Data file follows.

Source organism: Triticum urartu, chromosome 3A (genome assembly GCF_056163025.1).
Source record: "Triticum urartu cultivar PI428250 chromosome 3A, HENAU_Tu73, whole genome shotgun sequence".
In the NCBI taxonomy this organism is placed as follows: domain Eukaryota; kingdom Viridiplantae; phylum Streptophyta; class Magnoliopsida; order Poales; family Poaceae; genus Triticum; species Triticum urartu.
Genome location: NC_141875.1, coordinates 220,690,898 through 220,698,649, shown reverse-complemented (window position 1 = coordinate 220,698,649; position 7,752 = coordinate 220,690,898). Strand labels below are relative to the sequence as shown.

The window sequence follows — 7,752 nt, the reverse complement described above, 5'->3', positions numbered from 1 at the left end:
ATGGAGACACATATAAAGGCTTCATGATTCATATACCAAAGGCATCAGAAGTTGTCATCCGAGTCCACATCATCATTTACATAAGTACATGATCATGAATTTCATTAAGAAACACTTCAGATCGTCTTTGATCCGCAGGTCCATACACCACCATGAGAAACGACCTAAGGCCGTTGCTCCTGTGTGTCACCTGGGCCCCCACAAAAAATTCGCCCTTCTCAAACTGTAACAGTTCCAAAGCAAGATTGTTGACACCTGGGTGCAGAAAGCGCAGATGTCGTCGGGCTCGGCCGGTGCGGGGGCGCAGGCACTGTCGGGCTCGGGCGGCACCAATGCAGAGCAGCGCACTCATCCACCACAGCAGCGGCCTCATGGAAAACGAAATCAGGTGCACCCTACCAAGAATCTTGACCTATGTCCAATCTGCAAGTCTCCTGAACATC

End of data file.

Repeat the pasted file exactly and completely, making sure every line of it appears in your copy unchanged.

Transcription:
Source organism: Triticum urartu, chromosome 3A (genome assembly GCF_056163025.1).
Source record: "Triticum urartu cultivar PI428250 chromosome 3A, HENAU_Tu73, whole genome shotgun sequence".
In the NCBI taxonomy this organism is placed as follows: domain Eukaryota; kingdom Viridiplantae; phylum Streptophyta; class Magnoliopsida; order Poales; family Poaceae; genus Triticum; species Triticum urartu.
Genome location: NC_141875.1, coordinates 220,690,898 through 220,698,649, shown reverse-complemented (window position 1 = coordinate 220,698,649; position 7,752 = coordinate 220,690,898). Strand labels below are relative to the sequence as shown.

The window sequence follows — 7,752 nt, the reverse complement described above, 5'->3', positions numbered from 1 at the left end:
ATGGAGACACATATAAAGGCTTCATGATTCATATACCAAAGGCATCAGAAGTTGTCATCCGAGTCCACATCATCATTTACATAAGTACATGATCATGAATTTCATTAAGAAACACTTCAGATCGTCTTTGATCCGCAGGTCCATACACCACCATGAGAAACGACCTAAGGCCGTTGCTCCTGTGTGTCACCTGGGCCCCCACAAAAAATTCGCCCTTCTCAAACTGTAACAGTTCCAAAGCAAGATTGTTGACACCTGGGTGCAGAAAGCGCAGATGTCGTCGGGCTCGGCCGGTGCGGGGGCGCAGGCACTGTCGGGCTCGGGCGGCACCAATGCAGAGCAGCGCACTCATCCACCACAGCAGCGGCCTCATGGAAAACGAAATCAGGTGCACCCTACCAAGAATCTTGACCTATGTCCAATCTGCAAGTCTCCTGAACATC